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EPIRB - New Zealand

Emergency Position Indicating Radio Beacons (EPIRB) are used in ships, boats and now on land.

EPIRBs are designed to float in the water to optimise the signal to the satellite.

An EPIRB has a lanyard that is used to secure it to something that is not going to sink so that it can float free. Once activated, an EPIRB is required to operate continuously for a minimum of 48 hours. 

When a distress beacon is activated, it transmits a signal that is detectable by satellites. As the satellites orbit the Earth, they ‘listen’ for any active beacons and report their position to rescue authorities in either Australia or New Zealand.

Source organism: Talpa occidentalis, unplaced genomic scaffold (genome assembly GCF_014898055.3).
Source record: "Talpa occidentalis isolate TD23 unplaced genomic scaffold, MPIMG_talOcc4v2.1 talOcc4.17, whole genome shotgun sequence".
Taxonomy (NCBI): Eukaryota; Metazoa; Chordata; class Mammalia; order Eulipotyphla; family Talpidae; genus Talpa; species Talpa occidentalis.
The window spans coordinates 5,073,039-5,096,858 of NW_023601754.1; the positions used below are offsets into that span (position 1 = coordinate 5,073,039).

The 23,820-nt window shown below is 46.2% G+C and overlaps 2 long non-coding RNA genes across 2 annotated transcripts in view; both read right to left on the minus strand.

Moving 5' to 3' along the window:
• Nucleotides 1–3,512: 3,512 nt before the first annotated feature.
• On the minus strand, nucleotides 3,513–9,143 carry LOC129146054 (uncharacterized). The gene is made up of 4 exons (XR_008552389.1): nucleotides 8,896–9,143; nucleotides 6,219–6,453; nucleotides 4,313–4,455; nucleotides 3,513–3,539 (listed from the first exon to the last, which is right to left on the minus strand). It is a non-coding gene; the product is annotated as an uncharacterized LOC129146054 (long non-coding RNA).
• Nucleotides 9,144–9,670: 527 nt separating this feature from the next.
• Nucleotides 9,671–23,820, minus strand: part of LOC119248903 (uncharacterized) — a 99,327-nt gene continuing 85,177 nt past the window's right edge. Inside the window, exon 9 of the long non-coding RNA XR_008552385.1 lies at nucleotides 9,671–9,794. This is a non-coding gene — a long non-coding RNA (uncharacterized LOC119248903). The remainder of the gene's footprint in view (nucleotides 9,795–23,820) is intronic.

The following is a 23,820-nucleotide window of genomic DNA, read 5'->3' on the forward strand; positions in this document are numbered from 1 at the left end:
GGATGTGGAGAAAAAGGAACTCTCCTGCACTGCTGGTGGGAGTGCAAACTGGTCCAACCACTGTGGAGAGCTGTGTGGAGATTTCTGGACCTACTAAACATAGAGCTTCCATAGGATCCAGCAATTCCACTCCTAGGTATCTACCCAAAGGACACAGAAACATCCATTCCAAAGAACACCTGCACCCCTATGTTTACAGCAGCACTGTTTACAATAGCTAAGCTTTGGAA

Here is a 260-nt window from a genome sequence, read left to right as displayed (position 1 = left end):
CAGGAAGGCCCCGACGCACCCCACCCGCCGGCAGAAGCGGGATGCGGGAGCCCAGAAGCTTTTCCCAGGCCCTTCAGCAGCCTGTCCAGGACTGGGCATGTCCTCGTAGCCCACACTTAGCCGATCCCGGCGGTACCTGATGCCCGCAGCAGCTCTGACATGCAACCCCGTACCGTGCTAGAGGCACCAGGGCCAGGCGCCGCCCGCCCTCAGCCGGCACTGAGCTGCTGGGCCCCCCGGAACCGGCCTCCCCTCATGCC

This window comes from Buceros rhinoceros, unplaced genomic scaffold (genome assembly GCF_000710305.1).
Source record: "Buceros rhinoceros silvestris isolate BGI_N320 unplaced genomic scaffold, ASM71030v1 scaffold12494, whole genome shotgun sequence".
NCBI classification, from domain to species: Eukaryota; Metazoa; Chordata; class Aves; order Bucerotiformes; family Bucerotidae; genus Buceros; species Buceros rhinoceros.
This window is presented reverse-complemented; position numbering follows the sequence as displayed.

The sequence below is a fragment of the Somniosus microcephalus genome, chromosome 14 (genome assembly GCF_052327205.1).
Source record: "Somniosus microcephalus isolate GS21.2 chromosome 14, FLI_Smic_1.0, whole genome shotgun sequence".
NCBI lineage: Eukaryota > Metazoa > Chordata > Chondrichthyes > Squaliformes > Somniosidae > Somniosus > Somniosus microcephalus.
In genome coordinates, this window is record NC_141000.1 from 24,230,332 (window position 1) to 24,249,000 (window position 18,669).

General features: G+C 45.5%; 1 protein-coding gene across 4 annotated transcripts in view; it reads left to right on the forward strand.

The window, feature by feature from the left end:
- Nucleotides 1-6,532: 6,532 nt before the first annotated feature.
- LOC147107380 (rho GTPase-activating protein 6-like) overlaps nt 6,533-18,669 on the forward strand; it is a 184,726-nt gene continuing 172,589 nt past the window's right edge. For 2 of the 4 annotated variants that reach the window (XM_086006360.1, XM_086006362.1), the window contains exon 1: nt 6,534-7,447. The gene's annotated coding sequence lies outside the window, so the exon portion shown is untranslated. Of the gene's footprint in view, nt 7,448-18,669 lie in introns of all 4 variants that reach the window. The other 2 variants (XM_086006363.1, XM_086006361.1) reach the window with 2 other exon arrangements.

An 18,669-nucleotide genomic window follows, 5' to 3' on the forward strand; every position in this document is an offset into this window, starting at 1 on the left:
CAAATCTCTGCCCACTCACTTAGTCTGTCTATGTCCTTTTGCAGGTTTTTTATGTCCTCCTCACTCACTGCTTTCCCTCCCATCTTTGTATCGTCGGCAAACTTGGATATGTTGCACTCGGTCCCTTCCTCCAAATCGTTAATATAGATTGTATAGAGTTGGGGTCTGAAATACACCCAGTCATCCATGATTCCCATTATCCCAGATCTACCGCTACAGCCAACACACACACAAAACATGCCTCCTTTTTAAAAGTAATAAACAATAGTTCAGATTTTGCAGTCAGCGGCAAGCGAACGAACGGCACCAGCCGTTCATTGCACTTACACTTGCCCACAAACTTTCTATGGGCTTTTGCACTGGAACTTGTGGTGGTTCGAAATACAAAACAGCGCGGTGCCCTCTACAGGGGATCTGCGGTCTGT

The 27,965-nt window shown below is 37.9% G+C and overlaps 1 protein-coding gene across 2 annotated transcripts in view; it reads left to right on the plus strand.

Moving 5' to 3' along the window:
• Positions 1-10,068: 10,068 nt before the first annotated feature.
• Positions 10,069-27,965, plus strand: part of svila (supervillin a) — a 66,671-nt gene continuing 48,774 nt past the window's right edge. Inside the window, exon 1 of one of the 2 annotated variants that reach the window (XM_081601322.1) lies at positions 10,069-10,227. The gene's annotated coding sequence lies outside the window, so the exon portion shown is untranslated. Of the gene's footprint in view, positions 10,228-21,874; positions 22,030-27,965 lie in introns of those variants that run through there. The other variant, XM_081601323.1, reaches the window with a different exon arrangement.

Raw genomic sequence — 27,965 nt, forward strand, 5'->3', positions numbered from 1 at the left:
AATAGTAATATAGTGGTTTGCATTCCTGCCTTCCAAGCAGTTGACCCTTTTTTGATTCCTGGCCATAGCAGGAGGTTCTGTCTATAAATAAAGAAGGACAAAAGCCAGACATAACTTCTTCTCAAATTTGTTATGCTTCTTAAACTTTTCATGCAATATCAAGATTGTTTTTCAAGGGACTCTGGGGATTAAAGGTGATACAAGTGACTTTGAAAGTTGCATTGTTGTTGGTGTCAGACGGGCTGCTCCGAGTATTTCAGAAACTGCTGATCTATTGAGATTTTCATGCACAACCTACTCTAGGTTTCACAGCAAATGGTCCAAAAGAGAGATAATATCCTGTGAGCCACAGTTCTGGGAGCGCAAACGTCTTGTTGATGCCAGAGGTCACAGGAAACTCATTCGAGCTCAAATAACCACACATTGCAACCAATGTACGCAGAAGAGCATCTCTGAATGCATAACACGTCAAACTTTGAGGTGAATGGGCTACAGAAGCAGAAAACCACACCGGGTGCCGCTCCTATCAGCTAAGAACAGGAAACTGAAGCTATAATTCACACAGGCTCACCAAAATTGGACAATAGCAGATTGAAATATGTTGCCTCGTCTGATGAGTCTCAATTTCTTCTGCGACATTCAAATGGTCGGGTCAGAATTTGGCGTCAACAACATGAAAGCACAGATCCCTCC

An earth receiving station that receives beacon signals relayed by COSPAS-SARSAT satellites, processes them to determine the location of beacons, and forwards the signals to a mission control centre (MCC). The MCC servicing New Zealand is the Australian Rescue Coordination Centre, located in Canberra. 

Beacons developed for the Cospas-Sarsat satellite system operate on 406 MHz and use digital technology that allows the beacon to transmit a unique code (HexID or UIN) to identify the beacon. These beacons also transmit on the analogue 121.5 MHz frequency to allow final stage homing in by aircraft.

 

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